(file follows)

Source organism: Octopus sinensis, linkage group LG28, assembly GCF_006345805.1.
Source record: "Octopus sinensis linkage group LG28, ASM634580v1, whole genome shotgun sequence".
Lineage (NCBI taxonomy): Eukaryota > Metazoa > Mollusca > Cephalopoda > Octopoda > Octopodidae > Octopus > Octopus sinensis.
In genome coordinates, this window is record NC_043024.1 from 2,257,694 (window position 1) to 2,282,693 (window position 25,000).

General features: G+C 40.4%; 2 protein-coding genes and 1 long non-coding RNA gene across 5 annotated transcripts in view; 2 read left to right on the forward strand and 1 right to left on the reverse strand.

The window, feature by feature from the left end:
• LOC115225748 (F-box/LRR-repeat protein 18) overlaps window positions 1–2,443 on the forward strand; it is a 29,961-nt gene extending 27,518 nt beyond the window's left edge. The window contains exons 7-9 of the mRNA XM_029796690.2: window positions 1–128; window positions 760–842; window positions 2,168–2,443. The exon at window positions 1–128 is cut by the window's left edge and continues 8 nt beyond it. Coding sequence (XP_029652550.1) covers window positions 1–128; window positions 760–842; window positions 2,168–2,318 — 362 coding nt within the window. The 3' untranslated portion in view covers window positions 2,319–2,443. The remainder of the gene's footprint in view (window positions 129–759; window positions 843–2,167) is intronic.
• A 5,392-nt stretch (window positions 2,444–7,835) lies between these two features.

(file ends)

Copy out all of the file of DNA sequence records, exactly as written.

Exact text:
Source organism: Octopus sinensis, linkage group LG28, assembly GCF_006345805.1.
Source record: "Octopus sinensis linkage group LG28, ASM634580v1, whole genome shotgun sequence".
Lineage (NCBI taxonomy): Eukaryota > Metazoa > Mollusca > Cephalopoda > Octopoda > Octopodidae > Octopus > Octopus sinensis.
In genome coordinates, this window is record NC_043024.1 from 2,257,694 (window position 1) to 2,282,693 (window position 25,000).

General features: G+C 40.4%; 2 protein-coding genes and 1 long non-coding RNA gene across 5 annotated transcripts in view; 2 read left to right on the forward strand and 1 right to left on the reverse strand.

The window, feature by feature from the left end:
• LOC115225748 (F-box/LRR-repeat protein 18) overlaps window positions 1–2,443 on the forward strand; it is a 29,961-nt gene extending 27,518 nt beyond the window's left edge. The window contains exons 7-9 of the mRNA XM_029796690.2: window positions 1–128; window positions 760–842; window positions 2,168–2,443. The exon at window positions 1–128 is cut by the window's left edge and continues 8 nt beyond it. Coding sequence (XP_029652550.1) covers window positions 1–128; window positions 760–842; window positions 2,168–2,318 — 362 coding nt within the window. The 3' untranslated portion in view covers window positions 2,319–2,443. The remainder of the gene's footprint in view (window positions 129–759; window positions 843–2,167) is intronic.
• A 5,392-nt stretch (window positions 2,444–7,835) lies between these two features.